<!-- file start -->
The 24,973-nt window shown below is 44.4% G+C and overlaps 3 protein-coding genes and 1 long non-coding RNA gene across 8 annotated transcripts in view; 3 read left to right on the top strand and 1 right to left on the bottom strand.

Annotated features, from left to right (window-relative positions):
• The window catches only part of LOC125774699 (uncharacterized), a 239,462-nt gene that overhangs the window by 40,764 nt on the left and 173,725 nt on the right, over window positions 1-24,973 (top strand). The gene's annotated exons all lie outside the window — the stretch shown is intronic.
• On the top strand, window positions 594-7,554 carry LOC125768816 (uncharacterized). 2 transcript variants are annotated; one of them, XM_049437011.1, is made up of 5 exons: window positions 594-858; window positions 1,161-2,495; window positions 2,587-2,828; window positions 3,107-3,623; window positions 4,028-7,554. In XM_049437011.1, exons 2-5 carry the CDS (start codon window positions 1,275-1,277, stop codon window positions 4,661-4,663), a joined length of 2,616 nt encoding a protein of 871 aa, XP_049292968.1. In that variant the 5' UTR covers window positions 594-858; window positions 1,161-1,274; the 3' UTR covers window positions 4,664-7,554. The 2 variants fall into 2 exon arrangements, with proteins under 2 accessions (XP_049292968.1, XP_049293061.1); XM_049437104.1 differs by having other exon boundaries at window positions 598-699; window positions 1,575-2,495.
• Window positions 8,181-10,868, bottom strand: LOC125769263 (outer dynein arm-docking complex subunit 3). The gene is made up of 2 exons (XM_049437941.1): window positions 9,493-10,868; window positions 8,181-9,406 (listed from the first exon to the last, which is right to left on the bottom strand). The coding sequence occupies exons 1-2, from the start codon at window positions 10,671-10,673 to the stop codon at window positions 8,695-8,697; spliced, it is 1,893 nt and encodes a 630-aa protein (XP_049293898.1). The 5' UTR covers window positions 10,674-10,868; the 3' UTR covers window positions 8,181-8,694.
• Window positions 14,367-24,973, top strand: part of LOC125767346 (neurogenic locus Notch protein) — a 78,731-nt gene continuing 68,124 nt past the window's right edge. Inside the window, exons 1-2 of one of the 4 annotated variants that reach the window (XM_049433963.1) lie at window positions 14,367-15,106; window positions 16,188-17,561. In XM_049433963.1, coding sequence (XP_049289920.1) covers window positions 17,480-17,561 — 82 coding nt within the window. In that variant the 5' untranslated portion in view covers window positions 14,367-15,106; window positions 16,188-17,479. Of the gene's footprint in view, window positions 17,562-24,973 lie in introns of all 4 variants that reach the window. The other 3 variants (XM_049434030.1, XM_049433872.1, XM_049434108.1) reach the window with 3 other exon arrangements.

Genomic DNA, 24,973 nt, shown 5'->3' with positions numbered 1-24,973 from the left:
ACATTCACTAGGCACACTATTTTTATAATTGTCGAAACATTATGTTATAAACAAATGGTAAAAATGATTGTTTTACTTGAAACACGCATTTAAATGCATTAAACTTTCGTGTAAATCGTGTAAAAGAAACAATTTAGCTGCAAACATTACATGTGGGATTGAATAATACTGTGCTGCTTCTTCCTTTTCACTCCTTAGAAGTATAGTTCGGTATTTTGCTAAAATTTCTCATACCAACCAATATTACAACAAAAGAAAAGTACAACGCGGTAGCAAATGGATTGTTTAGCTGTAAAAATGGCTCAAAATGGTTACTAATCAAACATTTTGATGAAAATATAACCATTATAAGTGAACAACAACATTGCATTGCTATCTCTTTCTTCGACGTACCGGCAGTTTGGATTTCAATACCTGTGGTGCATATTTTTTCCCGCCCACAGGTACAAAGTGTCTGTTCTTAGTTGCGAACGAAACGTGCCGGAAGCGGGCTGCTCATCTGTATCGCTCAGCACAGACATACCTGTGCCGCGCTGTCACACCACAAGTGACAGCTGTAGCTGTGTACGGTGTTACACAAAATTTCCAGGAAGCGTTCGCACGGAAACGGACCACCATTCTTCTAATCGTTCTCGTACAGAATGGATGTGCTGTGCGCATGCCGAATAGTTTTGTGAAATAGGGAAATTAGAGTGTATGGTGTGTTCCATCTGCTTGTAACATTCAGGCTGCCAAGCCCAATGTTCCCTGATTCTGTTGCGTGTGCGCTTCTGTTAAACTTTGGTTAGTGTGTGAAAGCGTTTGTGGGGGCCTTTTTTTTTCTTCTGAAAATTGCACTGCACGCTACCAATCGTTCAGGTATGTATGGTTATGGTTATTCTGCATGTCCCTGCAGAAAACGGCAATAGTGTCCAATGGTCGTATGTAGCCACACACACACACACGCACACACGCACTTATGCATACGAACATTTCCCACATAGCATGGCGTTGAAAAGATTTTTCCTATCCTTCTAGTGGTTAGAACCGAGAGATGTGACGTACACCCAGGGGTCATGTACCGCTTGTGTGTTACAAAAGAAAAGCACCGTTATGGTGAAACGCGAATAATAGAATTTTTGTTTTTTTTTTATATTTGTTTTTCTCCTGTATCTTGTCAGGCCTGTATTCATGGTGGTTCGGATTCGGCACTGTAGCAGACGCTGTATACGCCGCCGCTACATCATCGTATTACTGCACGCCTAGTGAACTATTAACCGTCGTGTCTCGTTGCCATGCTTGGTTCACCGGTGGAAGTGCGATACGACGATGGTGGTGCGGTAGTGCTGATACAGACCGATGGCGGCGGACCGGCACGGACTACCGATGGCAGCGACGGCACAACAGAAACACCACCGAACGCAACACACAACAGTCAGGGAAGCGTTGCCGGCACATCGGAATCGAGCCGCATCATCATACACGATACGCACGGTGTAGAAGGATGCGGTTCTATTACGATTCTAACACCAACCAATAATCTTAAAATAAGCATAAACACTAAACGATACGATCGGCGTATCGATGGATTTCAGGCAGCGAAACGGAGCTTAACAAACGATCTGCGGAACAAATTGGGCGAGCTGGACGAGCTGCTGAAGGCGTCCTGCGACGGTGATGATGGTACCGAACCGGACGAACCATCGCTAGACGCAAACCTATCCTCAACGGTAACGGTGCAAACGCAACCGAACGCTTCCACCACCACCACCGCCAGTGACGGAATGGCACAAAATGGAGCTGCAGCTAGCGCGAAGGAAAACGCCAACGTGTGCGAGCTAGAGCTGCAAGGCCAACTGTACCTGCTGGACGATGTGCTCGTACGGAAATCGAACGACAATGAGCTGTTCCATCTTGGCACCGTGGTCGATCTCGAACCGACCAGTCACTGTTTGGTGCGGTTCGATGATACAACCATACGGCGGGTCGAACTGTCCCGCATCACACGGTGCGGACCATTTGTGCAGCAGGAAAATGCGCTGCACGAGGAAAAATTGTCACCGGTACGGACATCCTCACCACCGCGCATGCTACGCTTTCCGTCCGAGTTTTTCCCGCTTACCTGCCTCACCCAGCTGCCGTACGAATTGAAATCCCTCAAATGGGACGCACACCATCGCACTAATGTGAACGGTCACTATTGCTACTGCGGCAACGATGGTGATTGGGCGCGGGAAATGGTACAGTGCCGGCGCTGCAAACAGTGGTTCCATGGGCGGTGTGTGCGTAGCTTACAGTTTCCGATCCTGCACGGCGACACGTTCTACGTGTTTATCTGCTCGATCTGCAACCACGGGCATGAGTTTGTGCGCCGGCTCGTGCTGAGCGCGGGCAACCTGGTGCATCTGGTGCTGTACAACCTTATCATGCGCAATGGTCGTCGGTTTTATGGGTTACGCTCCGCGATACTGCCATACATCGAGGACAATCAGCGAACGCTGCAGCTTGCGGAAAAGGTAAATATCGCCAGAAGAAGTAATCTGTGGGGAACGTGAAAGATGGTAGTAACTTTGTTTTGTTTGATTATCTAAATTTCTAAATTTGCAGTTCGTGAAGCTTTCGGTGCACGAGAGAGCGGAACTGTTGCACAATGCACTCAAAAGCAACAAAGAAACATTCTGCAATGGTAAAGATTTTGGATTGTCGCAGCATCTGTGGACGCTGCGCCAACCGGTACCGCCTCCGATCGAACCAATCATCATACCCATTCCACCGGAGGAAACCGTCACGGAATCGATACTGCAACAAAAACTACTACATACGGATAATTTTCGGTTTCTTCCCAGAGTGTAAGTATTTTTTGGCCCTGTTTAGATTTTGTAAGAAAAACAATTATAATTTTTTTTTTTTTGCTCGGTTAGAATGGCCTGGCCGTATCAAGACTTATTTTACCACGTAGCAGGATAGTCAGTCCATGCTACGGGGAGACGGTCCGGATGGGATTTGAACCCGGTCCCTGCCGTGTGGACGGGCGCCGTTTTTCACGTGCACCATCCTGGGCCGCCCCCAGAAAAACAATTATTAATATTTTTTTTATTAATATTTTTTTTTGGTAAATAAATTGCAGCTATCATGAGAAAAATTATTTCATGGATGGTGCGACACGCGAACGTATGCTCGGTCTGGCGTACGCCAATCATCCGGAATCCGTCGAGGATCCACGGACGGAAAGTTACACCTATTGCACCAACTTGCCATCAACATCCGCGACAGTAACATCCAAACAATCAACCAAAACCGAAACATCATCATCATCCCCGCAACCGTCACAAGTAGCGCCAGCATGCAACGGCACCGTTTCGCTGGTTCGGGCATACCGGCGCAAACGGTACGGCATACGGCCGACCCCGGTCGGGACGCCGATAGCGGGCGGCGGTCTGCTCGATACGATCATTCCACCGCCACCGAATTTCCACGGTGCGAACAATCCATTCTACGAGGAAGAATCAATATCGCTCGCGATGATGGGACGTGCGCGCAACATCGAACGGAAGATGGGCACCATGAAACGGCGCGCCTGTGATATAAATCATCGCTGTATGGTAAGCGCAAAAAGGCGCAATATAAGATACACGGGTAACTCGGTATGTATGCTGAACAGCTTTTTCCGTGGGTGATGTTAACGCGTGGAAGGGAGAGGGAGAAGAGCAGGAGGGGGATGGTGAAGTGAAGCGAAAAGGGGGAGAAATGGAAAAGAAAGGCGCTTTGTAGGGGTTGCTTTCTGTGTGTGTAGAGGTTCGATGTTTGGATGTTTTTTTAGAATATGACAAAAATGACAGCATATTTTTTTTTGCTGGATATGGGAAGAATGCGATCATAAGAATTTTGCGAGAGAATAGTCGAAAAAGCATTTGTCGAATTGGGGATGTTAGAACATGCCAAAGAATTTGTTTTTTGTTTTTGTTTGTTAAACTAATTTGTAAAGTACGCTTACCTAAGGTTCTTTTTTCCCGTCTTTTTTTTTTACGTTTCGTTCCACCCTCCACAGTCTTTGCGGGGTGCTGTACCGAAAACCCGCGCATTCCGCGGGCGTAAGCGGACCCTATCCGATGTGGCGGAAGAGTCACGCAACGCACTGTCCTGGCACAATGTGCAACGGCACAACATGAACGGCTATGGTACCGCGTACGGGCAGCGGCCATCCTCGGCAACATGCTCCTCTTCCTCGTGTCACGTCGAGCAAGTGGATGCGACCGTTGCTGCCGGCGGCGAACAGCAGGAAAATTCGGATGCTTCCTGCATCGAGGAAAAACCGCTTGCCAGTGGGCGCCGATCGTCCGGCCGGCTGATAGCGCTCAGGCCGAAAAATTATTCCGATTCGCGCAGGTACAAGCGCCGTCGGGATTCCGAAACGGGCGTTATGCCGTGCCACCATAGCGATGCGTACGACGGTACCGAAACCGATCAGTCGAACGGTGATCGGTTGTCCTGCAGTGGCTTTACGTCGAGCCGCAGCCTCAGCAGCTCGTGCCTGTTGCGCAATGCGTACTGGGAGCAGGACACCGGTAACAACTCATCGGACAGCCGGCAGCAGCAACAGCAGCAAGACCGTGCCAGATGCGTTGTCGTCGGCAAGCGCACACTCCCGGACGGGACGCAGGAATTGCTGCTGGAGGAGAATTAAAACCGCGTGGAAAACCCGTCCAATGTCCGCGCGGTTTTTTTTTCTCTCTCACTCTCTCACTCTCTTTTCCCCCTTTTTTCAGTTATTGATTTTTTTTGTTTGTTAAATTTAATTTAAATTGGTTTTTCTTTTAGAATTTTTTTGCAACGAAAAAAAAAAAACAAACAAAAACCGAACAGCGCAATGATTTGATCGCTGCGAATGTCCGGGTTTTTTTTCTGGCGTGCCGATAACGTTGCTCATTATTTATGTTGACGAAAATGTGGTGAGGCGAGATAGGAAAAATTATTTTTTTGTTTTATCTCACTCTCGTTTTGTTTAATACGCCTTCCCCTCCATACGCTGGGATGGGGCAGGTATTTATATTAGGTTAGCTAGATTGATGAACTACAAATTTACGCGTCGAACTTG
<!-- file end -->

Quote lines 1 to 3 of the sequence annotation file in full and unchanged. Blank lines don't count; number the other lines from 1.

The 24,973-nt window shown below is 44.4% G+C and overlaps 3 protein-coding genes and 1 long non-coding RNA gene across 8 annotated transcripts in view; 3 read left to right on the top strand and 1 right to left on the bottom strand.

Annotated features, from left to right (window-relative positions):
• The window catches only part of LOC125774699 (uncharacterized), a 239,462-nt gene that overhangs the window by 40,764 nt on the left and 173,725 nt on the right, over window positions 1-24,973 (top strand). The gene's annotated exons all lie outside the window — the stretch shown is intronic.